The Singapore Prize is given out annually to individuals or organisations whose work has been recognised for making a positive impact on society. Winners are honoured at a ceremony hosted by the President of Singapore. Previous award winners include the National Museum of Singapore, the National Gallery of Singapore and the Ang Mo Kio Food Centre.
The top prize carries a cash purse of 3,000 Singapore dollars (US$2,158), while the other five runners-up receive 2,000 Singapore dollars each. The award also carries a hand-crafted trophy and a 12-month gift code for StoryTel, a digital platform for reading. This year, two authors – Suratman Markasan for his novel Honing the Pen, Volume 2 and Wang Gungwu for Home is Where We Are Going – have become the oldest winners ever in this category. They are both 91 years old. This year, more than 4,000 readers voted in the consumer choice category for their favorite shortlisted works. Of the four winners, two were fiction and two were nonfiction. The other shortlisted writers were Ali Bin Salim, Daryl Qilin Yam, Pan Zheng Lei and rmaa cureess.
In announcing this year’s winning entries, organisers SBPA said the prize celebrates “the most outstanding works produced by Singapore’s publishing industry.” Submissions are made across categories that recognise literary work, education titles and professional publications, as well as children’s books and various forms of non-fiction. Works published in Singapore or Malaysian can be submitted, as well as those translated into a Singaporean official language.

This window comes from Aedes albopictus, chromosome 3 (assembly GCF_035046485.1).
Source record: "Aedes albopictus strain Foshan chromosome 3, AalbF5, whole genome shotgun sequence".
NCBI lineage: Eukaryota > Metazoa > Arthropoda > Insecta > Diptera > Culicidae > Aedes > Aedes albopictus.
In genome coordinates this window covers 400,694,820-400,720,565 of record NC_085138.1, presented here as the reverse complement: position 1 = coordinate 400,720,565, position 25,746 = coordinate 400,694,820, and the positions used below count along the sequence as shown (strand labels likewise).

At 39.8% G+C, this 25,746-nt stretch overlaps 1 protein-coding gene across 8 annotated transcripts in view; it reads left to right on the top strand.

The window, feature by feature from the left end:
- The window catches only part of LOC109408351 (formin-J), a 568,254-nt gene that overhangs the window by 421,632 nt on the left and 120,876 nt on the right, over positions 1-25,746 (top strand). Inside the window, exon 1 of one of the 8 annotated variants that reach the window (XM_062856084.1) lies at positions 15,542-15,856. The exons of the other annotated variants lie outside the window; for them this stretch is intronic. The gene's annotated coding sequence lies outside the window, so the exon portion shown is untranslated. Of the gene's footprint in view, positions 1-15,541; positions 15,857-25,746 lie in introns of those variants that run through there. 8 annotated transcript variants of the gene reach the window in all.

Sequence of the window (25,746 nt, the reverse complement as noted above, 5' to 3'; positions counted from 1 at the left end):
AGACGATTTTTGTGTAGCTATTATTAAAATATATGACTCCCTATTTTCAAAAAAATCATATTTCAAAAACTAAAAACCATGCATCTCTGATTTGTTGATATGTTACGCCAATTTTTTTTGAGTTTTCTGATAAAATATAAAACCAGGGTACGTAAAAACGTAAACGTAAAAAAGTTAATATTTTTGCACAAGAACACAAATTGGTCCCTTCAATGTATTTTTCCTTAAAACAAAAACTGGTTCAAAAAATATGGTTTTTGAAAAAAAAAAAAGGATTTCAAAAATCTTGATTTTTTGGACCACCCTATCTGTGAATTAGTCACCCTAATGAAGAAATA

Professor Mahbubani, who was part of the jury that picked the first prize winner this year, said Prof Miksic’s book was a “fundamental reinterpretation” of Singapore’s history and its place in Asia. He added that the book’s discovery of ancient artefacts was a “game-changer”, as it answered questions about where Singapore began and its link to Southeast Asia, which had been speculated on for many years.
Meanwhile, this year’s Earthshot Prize ceremony, founded by Britain’s Prince William in 2020, will be held in Singapore. The prize of GBP 1 million (S$1.7 million) is aimed at helping environmental innovators accelerate their plans to repair and regenerate the planet over this decade. The ceremony will be attended by leaders and businesses from around the world. It will also feature performances by internationally acclaimed artists. It is the second time the event has been held in a foreign country, after last year’s award ceremony in Boston. The event will take place in November.